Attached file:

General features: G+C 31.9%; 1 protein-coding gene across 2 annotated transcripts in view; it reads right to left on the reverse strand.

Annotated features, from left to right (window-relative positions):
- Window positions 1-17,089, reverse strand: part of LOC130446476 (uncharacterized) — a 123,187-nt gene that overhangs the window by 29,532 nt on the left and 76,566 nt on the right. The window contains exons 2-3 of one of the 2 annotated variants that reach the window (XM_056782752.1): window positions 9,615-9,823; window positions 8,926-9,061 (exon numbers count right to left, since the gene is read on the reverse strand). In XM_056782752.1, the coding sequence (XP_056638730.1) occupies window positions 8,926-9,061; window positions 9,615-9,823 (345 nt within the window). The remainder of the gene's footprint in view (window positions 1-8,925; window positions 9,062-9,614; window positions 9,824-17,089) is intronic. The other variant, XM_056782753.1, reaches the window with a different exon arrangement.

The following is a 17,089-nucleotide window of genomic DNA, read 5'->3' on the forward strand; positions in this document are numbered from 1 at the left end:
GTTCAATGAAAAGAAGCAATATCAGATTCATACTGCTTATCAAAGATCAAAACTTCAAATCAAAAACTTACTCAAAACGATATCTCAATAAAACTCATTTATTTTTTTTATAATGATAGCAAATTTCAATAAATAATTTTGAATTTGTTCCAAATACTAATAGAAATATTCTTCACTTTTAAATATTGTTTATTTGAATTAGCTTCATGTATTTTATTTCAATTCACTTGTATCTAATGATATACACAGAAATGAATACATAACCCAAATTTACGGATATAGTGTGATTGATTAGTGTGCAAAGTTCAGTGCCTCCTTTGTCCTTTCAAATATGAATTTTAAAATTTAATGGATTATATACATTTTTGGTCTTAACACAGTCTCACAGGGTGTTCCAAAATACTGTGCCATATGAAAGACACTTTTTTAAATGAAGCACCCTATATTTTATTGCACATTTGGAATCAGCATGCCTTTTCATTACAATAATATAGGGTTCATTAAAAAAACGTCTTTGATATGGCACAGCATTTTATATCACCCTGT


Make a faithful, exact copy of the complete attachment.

General features: G+C 31.9%; 1 protein-coding gene across 2 annotated transcripts in view; it reads right to left on the reverse strand.

Annotated features, from left to right (window-relative positions):
- Window positions 1-17,089, reverse strand: part of LOC130446476 (uncharacterized) — a 123,187-nt gene that overhangs the window by 29,532 nt on the left and 76,566 nt on the right. The window contains exons 2-3 of one of the 2 annotated variants that reach the window (XM_056782752.1): window positions 9,615-9,823; window positions 8,926-9,061 (exon numbers count right to left, since the gene is read on the reverse strand). In XM_056782752.1, the coding sequence (XP_056638730.1) occupies window positions 8,926-9,061; window positions 9,615-9,823 (345 nt within the window). The remainder of the gene's footprint in view (window positions 1-8,925; window positions 9,062-9,614; window positions 9,824-17,089) is intronic. The other variant, XM_056782753.1, reaches the window with a different exon arrangement.

The following is a 17,089-nucleotide window of genomic DNA, read 5'->3' on the forward strand; positions in this document are numbered from 1 at the left end:
GTTCAATGAAAAGAAGCAATATCAGATTCATACTGCTTATCAAAGATCAAAACTTCAAATCAAAAACTTACTCAAAACGATATCTCAATAAAACTCATTTATTTTTTTTATAATGATAGCAAATTTCAATAAATAATTTTGAATTTGTTCCAAATACTAATAGAAATATTCTTCACTTTTAAATATTGTTTATTTGAATTAGCTTCATGTATTTTATTTCAATTCACTTGTATCTAATGATATACACAGAAATGAATACATAACCCAAATTTACGGATATAGTGTGATTGATTAGTGTGCAAAGTTCAGTGCCTCCTTTGTCCTTTCAAATATGAATTTTAAAATTTAATGGATTATATACATTTTTGGTCTTAACACAGTCTCACAGGGTGTTCCAAAATACTGTGCCATATGAAAGACACTTTTTTAAATGAAGCACCCTATATTTTATTGCACATTTGGAATCAGCATGCCTTTTCATTACAATAATATAGGGTTCATTAAAAAAACGTCTTTGATATGGCACAGCATTTTATATCACCCTGT